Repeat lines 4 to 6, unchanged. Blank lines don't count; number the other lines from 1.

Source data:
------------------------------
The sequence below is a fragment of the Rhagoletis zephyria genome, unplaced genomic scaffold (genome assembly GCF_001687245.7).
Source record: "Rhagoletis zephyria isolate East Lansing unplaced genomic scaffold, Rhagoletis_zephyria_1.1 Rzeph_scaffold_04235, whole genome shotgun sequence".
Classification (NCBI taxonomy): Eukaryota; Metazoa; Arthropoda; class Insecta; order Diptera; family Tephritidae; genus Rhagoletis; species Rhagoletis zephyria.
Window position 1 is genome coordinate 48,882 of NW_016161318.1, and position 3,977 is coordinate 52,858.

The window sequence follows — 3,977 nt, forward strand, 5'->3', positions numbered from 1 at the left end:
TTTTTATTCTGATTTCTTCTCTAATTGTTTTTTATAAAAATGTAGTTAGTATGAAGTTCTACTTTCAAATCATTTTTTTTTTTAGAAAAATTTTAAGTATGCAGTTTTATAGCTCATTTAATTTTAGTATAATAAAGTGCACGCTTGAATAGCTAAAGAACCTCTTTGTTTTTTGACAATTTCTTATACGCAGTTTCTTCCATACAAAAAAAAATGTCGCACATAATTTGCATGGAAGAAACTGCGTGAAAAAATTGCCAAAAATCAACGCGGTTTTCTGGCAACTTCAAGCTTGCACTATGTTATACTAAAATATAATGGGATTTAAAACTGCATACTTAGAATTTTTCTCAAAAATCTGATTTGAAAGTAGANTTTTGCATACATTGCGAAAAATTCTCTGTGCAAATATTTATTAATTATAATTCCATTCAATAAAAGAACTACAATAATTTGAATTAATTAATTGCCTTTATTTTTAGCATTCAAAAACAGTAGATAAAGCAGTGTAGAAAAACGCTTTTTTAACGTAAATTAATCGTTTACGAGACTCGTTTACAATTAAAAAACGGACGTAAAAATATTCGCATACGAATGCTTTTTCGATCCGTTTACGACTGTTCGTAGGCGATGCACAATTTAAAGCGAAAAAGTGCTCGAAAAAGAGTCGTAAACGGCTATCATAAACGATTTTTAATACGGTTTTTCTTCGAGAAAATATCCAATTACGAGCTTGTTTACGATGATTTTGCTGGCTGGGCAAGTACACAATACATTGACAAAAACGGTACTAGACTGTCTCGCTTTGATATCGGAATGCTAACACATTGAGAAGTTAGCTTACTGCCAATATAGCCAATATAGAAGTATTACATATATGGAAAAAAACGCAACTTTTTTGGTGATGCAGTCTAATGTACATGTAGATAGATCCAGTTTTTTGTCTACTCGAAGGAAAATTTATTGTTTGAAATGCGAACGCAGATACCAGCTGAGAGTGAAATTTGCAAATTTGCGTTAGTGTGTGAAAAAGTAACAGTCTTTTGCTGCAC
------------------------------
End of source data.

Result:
Window position 1 is genome coordinate 48,882 of NW_016161318.1, and position 3,977 is coordinate 52,858.

The window sequence follows — 3,977 nt, forward strand, 5'->3', positions numbered from 1 at the left end:
TTTTTATTCTGATTTCTTCTCTAATTGTTTTTTATAAAAATGTAGTTAGTATGAAGTTCTACTTTCAAATCATTTTTTTTTTTAGAAAAATTTTAAGTATGCAGTTTTATAGCTCATTTAATTTTAGTATAATAAAGTGCACGCTTGAATAGCTAAAGAACCTCTTTGTTTTTTGACAATTTCTTATACGCAGTTTCTTCCATACAAAAAAAAATGTCGCACATAATTTGCATGGAAGAAACTGCGTGAAAAAATTGCCAAAAATCAACGCGGTTTTCTGGCAACTTCAAGCTTGCACTATGTTATACTAAAATATAATGGGATTTAAAACTGCATACTTAGAATTTTTCTCAAAAATCTGATTTGAAAGTAGANTTTTGCATACATTGCGAAAAATTCTCTGTGCAAATATTTATTAATTATAATTCCATTCAATAAAAGAACTACAATAATTTGAATTAATTAATTGCCTTTATTTTTAGCATTCAAAAACAGTAGATAAAGCAGTGTAGAAAAACGCTTTTTTAACGTAAATTAATCGTTTACGAGACTCGTTTACAATTAAAAAACGGACGTAAAAATATTCGCATACGAATGCTTTTTCGATCCGTTTACGACTGTTCGTAGGCGATGCACAATTTAAAGCGAAAAAGTGCTCGAAAAAGAGTCGTAAACGGCTATCATAAACGATTTTTAATACGGTTTTTCTTCGAGAAAATATCCAATTACGAGCTTGTTTACGATGATTTTGCTGGCTGGGCAAGTACACAATACATTGACAAAAACGGTACTAGACTGTCTCGCTTTGATATCGGAATGCTAACACATTGAGAAGTTAGCTTACTGCCAATATAGCCAATATAGAAGTATTACATATATGGAAAAAAACGCAACTTTTTTGGTGATGCAGTCTAATGTACATGTAGATAGATCCAGTTTTTTGTCTACTCGAAGGAAAATTTATTGTTTGAAATGCGAACGCAGATACCAGCTGAGAGTGAAATTTGCAAATTTGCGTTAGTGTGTGAAAAAGTAACAGTCTTTTGCTGCAC